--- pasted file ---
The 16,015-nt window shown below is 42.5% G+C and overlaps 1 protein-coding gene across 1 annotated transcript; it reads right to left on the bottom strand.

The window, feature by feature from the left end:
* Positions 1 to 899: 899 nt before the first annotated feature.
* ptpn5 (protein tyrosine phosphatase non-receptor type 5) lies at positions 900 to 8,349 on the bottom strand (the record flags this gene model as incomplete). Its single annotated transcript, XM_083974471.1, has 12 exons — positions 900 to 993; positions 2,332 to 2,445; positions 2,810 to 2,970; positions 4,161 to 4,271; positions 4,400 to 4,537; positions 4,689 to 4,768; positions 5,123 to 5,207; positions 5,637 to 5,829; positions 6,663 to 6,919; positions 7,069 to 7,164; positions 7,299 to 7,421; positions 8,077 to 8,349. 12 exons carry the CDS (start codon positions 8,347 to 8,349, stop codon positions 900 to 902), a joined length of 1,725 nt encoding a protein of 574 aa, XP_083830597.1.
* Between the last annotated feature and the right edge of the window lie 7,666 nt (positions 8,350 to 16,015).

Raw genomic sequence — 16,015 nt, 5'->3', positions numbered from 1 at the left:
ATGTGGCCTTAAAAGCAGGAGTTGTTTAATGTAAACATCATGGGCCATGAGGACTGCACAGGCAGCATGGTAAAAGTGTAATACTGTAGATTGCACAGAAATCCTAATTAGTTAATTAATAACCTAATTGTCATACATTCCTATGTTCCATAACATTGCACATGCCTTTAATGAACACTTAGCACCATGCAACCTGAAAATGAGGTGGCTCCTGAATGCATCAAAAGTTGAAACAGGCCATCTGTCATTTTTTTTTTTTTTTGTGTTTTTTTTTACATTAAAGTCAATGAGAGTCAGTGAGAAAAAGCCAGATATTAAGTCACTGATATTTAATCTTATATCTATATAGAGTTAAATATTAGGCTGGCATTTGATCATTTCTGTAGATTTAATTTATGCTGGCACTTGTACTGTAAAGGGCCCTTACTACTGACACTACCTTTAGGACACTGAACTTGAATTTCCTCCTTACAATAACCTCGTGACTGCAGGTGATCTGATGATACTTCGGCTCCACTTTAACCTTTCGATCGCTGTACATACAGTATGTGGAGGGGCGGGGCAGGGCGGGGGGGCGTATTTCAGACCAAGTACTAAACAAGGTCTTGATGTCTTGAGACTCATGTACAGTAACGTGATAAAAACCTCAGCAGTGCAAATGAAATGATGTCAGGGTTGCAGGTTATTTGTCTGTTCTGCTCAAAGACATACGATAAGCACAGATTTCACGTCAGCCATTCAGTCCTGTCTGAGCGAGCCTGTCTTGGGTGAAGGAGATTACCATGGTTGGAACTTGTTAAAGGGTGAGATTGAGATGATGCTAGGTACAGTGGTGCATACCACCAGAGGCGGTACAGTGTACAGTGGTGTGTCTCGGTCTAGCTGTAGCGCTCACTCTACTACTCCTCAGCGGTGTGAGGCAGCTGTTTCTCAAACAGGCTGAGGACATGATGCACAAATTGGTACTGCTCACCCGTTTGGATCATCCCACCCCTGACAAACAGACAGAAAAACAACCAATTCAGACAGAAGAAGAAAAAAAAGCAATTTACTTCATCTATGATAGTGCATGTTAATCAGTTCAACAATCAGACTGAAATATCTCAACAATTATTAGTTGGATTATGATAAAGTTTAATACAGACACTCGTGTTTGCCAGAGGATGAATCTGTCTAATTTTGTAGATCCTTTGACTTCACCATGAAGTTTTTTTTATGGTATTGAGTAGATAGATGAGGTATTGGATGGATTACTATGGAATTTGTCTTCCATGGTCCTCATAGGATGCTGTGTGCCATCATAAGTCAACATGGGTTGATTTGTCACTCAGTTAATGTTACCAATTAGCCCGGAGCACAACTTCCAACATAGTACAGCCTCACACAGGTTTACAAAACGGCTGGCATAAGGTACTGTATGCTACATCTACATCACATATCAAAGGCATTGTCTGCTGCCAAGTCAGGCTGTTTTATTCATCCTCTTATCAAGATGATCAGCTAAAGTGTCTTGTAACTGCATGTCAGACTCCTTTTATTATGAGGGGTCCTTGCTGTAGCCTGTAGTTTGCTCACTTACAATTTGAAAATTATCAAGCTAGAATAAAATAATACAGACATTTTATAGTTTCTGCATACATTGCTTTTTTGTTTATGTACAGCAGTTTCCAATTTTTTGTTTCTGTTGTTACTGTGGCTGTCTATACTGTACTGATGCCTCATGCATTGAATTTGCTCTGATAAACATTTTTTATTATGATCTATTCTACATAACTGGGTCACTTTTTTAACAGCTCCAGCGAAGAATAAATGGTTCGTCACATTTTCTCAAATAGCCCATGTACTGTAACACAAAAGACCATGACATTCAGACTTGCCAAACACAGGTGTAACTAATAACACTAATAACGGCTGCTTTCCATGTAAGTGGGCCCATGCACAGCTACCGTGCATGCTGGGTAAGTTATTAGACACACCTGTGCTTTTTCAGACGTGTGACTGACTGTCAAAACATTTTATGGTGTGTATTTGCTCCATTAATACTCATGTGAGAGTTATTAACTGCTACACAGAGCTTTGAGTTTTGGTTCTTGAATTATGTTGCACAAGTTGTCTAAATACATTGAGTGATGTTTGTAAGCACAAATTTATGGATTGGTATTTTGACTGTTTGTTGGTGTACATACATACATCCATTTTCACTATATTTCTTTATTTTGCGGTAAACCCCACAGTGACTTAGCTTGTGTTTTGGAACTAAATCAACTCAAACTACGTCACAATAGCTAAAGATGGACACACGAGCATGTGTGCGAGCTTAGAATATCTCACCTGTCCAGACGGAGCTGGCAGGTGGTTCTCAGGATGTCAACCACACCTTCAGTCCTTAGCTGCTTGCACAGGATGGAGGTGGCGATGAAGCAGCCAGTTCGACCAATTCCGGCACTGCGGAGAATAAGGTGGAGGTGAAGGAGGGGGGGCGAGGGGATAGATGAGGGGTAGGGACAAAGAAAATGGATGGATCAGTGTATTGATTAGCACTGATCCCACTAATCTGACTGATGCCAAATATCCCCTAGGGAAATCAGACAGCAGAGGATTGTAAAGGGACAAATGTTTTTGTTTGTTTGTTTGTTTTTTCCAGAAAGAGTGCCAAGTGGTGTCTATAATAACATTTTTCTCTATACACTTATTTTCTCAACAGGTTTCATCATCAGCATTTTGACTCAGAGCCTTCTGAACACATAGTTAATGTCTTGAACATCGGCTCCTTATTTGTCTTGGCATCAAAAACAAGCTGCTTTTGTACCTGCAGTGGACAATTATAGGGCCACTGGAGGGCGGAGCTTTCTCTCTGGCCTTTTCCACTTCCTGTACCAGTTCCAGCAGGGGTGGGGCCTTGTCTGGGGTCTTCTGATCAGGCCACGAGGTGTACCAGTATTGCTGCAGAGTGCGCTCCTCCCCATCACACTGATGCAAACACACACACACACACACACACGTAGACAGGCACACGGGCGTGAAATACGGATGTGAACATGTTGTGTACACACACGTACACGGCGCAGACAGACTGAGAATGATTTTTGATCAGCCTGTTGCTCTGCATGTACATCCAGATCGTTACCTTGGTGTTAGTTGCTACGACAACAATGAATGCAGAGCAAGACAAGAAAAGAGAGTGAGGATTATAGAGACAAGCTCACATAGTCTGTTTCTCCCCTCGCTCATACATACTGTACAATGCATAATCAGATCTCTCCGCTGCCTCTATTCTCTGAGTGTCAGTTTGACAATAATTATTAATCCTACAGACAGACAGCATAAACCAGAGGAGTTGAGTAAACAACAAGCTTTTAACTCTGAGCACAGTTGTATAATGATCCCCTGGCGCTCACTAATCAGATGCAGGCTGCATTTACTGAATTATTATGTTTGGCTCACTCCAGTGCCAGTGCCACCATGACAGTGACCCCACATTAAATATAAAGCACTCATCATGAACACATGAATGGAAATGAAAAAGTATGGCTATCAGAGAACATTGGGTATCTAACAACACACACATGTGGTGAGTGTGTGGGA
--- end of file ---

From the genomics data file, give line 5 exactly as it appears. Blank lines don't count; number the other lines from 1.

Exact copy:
* Between the last annotated feature and the right edge of the window lie 7,666 nt (positions 8,350 to 16,015).